Let us go through the various factors and how it’s possible to decide what an overall shipment rate must be.
Lane – Origin to Destination
Mileage, of course, will dictate overall cost, yet not all lanes will cost the same. A lot of it will depend on freight volumes out of and in an area. For example, Florida will consume more than it produces. There’s more opportunities for freight going into Florida then are coming out of it. Therefore, usually it’ll cost more to ship a truck into Florida then out. Multiply that all over North America and you’ll have countless lanes to consider. Oftentimes, trucking companies will have a guide to help them referred to as the “state to state rate matrix”.
Equipment – Type of Trailer
The type of trailer may have a lot to do with its rate:
- Double Drop
Dimensions- Weight and size of commodities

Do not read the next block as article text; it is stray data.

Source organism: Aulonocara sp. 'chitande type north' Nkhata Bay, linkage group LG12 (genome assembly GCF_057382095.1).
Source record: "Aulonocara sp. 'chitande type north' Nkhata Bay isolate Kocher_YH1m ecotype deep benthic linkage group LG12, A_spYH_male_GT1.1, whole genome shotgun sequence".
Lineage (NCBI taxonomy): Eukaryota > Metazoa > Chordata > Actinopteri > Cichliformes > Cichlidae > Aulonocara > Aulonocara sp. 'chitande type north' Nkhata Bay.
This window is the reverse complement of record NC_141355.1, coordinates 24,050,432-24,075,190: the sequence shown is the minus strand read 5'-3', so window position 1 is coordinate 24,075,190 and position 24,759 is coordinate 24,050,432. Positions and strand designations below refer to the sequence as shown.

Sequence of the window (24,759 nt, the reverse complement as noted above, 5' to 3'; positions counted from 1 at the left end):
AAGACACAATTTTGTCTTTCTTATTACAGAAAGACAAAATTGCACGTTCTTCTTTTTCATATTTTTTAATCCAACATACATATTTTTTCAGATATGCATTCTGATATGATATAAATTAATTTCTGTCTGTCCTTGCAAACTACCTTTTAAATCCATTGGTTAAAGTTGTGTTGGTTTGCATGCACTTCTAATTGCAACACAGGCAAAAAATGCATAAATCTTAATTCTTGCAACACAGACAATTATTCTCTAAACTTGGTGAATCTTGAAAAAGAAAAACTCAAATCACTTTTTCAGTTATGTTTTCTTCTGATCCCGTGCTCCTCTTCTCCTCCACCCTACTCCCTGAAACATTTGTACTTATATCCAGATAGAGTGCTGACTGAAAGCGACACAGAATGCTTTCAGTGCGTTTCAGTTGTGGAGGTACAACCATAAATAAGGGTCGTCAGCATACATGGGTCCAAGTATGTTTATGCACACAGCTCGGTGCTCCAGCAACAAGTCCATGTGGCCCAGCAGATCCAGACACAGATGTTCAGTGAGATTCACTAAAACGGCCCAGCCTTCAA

The height may dictate the required trailer type Even though the larger something is the more it costs, usually it’s more about weight. Weight will use more fuel to haul, therefore it has a more direct expense related to it. It is vital to point out that overweight and oversize hauling add extra costs.
Time of Year
Like the cost changes inside the lane you’re shipping in, so will the time of year. As a matter of fact, it may change on a daily, weekly, or monthly basis in some instances. Where the fourth quarter may be busy and thereby rates increase, the 1st quarter will slow and rates often can dip. Oftentimes, manufactures attempt to ship inventory during the end of the month; therefore, truck demand increases and thereby rates may increase.
FSC – Fuel Surcharge
There once was a period when trucking companies did not have a fuel surcharge. However, as the price of diesel kept dramatically rising, carriers scrambled to begin adding fuel surcharges to their rates.
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